due to advection of moist airmass over a cooler land or sea surface, the surface being dry as compared to the advected air. The winter fog over land forms most frequently in stagnant air from a warm and humid source which is subsequently cooled by outgoing long-wave radiation (OLR) from the earth's surface. In such cases, the cause of fog formation may be ascribed to advection followed by

radiation. Radiation fog is generally shallow by nature. Advection fog is relatively deep and can withstand diurnal heating for a longer duration. Fog resulting

from combined effect of the two may be even deeper than that resulting from one process alone.

Widespread fog occurrence in the morning and forenoon hours over Northwest India is nearly periodic each year during December and January. The areal extent of fog and its persistent over a fortnight attract the attention of forecasters, particularly the aviation forecasters. These long spells of weather fog are

associated with typical synoptic and thermodynamic features which are not seen in the case of usual radiation fog. Although the frequency of such is rare but considering its impact on flying operations over a large occurrences areas and for them

longer durations it is essential to identify these features and distinguish from those leading to shorter spells of fog.

4,2 Various aspects of Fog

(a) Meteorological Aspects 12

Earlier studies on the subject suggest to that radiation fog forms after the passage of western disturbances/induced low. It is due to availability of moisture due to precipitation during the passage of western disturbances and clear skies leading to diurnal cooling and establishment of cool continental airmass after the passage. Synoptic settings remaining same, however, the intensity of fog may differ from place to place. Beside the large scale forces, small scale local forces also paly important role in fog formation and also of its dissipation. It is possibly due to the presence of physiological feature with respect of the place and also due to anthropogenic activities. The subject is vast but is known to most of Indian Meteorologists and therefore not elaborated.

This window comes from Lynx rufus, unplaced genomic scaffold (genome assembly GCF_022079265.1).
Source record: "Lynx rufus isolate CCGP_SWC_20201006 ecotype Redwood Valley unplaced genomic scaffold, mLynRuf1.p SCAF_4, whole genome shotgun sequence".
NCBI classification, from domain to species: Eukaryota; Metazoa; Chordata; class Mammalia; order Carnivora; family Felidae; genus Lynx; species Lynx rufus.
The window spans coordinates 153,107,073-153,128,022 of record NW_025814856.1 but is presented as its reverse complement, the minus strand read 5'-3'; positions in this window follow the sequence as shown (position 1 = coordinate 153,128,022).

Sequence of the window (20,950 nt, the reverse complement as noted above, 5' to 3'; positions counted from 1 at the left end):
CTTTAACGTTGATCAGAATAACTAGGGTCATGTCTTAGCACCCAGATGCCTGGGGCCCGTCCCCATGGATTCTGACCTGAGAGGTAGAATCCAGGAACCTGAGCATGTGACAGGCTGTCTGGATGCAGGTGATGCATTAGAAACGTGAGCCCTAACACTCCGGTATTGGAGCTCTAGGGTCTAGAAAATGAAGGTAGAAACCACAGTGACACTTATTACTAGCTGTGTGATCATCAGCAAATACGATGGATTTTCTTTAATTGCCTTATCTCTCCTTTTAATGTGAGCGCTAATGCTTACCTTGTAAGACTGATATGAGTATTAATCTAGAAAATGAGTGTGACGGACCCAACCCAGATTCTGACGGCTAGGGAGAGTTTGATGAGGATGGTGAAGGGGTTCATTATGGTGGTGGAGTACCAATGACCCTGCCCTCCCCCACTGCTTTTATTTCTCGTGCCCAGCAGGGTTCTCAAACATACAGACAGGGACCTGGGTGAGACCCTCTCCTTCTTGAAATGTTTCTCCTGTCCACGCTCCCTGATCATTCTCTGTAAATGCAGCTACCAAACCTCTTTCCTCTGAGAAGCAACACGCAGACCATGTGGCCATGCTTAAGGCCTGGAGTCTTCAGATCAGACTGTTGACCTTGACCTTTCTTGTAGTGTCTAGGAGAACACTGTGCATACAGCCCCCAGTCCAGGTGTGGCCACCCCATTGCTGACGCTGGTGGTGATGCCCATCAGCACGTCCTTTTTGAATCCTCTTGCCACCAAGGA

(b) Chemical and Pollution Aspects

The fog formation at a location depends on localized parameters viz. Moisture, temperature distribution of aerosols, their sizes and nature etc. These pollutants are from dust, organic or inorganic compounds emanating from forest fire, biogas burning, industries, automobiles etc. Aerosols sometimes act as Cloud Condensation Nuclei (CCN) responsible for the formation of fog. The properties of aerosol in the ambient air play important role in fog onset as the activation fog droplets is a function of several physical, chemical, dynamical properties. The number of aerosols that will influence the number of activated droplets determines the fog liquid water content and visibility. The activation of fog droplets occurs at different super saturations for different chemical compositions of aerosols. Fog is also composed of haze particles. The relative humidity which dry aerosols start absorbing water is a function aerosol composition. The concentration of haze particles depends on the composition of ambient aerosols. It can be seen that the properties of aerosols (size and chemical compositor) have a strong impact on occurrence of fog. Moreover, aerosols will also have an impact on subsequent evolution of the fog layer.